WHITEMARSH >> Jawan Collins wasn’t on the football team two years ago when Academy Park won its first District One Class AAA championship.
“Basketball was more my thing,” the senior quarterback said.
Collins, a super athlete and the shining star Friday night in AP’s 26-14 victory over Upper Moreland for the District One title, wasn’t around the first time the Knights won this game. Back then, Collins was another student in the crowd, watching with awe as Daily Times Player of the Year Jerry Lanier and Co. accomplished something never before done by an Academy Park football team.
Collins is the prototypical athlete that coach Jason Vosheski has invested in during the Knights’ run to prominence in Delaware County and District One.
“There’s always been talent, but a lot of talent just walks to school and plays basketball or wrestles and doesn’t play football,” Vosheski said. “With Jawan, this is only his second year of actually playing with us. If he had played as a sophomore, it would be ridiculous how good he could be. We’re getting a bunch of kids like that now.
“(Senior receiver) DeAndray Covert, same thing. He only played two years. (Junior safety) Davoughnte Brown, this is his first year playing with us. But we are getting those basketball-type players, those athletes, who know how to play football.”
And that’s the most noticeable quality about where the program stands today. The kids who would normally spend their spring, summer and autumn months playing hoops in the courtyards of Sharon Hill, Folcroft and Darby are now under the watchful eye of Vosheski and his staff year-round.
“We’re getting more kids now who are athletic and know how to play the game,” Vosheski said.
Vosheski is building a monster at Academy Park. But what, exactly, turned Academy Park from a struggling Del Val League program to the powerhouse it is today?
It goes back to 2008-09 when All-Delco athletes Eric Gilbert and Kabongo Bukasa were laying the groundwork of this great era of Knights football.
“In 2008, we overachieved,” Vosheski said. “We won the games we should’ve won and lost the games we’ve should’ve
lost. Some of those games we played well and had a chance to win. We were one game away from making the playoffs that year. If you look at that team, it overachieved, but it set the standard. They were gym rats and they worked their butts off in the offseason. ”
The following season, the Knights got back to the district playoffs, and were promptly smoked by Interboro in the first round. Yet, it was another building block and lesson well-learned, for the coaches and players. Every year since 2009, the Knights have been contenders for a district championship. They’ve won three Del Val titles in four years and, after Friday night, two district crowns in three years.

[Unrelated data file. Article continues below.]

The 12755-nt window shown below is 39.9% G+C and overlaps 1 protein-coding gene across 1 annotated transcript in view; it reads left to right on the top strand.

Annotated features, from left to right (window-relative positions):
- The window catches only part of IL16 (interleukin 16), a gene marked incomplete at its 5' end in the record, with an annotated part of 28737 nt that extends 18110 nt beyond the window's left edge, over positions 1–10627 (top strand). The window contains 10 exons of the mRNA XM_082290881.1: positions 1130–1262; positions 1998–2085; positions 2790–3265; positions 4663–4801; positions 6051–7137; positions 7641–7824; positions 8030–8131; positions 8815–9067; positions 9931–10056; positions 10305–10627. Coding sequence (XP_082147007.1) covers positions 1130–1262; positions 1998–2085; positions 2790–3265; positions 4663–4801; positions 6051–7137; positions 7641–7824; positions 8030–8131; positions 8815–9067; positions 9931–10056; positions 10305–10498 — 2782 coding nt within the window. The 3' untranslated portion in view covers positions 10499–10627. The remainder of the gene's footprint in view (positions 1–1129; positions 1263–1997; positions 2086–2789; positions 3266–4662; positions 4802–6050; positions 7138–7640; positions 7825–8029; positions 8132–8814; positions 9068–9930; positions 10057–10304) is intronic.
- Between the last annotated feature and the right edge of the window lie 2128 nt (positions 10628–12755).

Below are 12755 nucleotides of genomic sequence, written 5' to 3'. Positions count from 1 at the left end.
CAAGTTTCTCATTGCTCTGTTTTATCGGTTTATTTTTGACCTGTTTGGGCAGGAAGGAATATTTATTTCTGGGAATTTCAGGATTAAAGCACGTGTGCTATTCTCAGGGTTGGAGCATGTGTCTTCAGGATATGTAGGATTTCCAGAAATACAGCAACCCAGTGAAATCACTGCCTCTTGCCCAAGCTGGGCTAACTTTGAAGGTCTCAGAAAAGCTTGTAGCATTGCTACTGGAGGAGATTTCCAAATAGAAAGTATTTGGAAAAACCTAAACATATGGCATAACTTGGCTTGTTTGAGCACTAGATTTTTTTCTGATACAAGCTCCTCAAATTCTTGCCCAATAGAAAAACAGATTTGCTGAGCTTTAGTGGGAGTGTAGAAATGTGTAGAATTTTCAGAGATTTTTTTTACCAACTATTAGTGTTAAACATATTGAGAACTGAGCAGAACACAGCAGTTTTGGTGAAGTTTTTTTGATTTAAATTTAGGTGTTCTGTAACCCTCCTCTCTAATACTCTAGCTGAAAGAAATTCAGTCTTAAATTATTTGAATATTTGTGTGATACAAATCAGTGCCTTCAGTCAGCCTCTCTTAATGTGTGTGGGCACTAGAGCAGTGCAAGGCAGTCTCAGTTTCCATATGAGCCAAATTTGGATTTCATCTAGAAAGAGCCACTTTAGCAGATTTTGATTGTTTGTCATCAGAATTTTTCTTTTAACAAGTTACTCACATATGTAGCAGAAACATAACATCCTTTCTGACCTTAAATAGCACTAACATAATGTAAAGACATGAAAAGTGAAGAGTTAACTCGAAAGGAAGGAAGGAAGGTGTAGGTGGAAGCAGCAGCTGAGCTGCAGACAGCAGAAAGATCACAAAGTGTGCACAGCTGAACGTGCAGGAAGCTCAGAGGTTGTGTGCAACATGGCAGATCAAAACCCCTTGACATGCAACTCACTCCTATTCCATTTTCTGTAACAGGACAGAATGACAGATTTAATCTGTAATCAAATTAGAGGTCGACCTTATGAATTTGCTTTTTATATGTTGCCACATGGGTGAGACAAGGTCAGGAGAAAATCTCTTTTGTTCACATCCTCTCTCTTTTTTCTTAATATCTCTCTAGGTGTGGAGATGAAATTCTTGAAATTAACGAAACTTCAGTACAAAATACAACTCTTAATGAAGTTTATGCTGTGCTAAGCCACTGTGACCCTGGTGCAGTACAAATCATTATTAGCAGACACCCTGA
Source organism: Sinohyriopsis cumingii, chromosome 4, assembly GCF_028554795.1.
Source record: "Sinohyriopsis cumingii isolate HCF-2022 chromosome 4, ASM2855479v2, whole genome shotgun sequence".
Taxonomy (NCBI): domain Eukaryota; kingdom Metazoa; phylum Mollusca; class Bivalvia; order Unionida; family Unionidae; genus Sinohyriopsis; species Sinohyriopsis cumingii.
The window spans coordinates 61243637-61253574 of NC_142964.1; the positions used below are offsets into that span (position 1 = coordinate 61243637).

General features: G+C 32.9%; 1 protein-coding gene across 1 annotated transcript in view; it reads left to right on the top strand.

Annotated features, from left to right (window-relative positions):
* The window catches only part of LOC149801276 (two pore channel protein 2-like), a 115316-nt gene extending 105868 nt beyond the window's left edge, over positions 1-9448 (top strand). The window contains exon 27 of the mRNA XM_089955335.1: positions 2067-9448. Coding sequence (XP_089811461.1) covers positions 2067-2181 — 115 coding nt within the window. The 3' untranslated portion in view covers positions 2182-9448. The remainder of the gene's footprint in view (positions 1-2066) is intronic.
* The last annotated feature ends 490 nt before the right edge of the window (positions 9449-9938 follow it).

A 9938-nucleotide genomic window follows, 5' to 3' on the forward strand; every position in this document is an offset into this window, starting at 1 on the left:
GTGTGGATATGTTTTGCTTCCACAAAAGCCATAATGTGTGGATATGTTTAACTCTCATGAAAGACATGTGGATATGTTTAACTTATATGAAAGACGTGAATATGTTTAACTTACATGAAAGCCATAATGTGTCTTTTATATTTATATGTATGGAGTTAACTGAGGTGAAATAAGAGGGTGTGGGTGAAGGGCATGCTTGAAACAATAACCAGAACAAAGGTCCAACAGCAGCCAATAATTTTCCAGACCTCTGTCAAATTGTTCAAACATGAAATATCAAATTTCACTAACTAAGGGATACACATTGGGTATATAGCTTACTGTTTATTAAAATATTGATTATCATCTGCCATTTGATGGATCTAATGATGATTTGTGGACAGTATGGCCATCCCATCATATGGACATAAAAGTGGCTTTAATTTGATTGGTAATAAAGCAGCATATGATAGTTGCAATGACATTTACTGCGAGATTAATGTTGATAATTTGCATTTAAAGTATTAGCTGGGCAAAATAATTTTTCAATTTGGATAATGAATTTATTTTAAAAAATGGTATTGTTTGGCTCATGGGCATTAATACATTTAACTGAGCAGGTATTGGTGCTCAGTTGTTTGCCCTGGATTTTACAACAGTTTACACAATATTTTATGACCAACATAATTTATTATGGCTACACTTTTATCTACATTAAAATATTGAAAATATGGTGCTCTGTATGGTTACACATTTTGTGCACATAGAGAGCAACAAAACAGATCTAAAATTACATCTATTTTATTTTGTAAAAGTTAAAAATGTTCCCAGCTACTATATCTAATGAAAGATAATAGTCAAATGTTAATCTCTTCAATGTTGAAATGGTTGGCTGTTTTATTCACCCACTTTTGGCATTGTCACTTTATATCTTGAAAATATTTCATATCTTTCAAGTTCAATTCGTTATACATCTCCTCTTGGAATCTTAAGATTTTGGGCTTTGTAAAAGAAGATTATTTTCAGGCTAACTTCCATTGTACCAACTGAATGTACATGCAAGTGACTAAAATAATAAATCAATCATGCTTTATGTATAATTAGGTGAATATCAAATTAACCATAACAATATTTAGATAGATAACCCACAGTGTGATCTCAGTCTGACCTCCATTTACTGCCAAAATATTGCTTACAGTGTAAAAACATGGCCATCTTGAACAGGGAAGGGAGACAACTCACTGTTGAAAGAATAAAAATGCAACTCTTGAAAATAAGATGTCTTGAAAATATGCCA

Vosheski is a respected teacher and coach. The kids listen to him. He doesn’t mince words with them, and the players never take his words lightly.
“They probably hear me in their nightmares,” Vosheski said. “We tell them at the beginning of the year, you’re better than every other kid because you’re putting up with us, the coaches, all year long. You’re sweating in the summer and playing hard in the season, and you have to constantly hear from us, myself and the coaching staff. We’re all very, very similar.”
The Knights are fortunate to have a player like Collins, who rushed for 188 yards and three touchdowns Friday, including scoring runs of 57 and 54 yards that put the Knights in the driver’s seat in the second half. Collins gives props to his linemen: Nykeal Jalloh, Chris Thomas, Dan Kemp, Marion Holmes and John Ellis. At 6-4, 350 pounds, Jalloh is the big boy of the bunch, a rarity on a team that is built on speed and athleticism.
Jalloh came to Academy Park from Downingtown East his sophomore year. He immediately bought into the winning culture that Vosheski had created, and Jalloh saw the trust and respect the players had for each other. That is a defining characteristic on this year’s squad.
Sure enough, when the Knights were down by eight points at halftime, they never stopped believing in each other.
“The coaches tell us to stay humbled and focused all the time,” Jalloh said. “And do whatever it takes to win. This is a team that I love to death.”
When talking to his players after the game, Vosheski reminded them how important it was to “win with class and lose with class.” Except the Knights (13-0) haven’t lost yet in 2015.
They just keep winning.
To contact Matt Smith, email firstname.lastname@example.org or follow him on Twitter @DTMattSmith.
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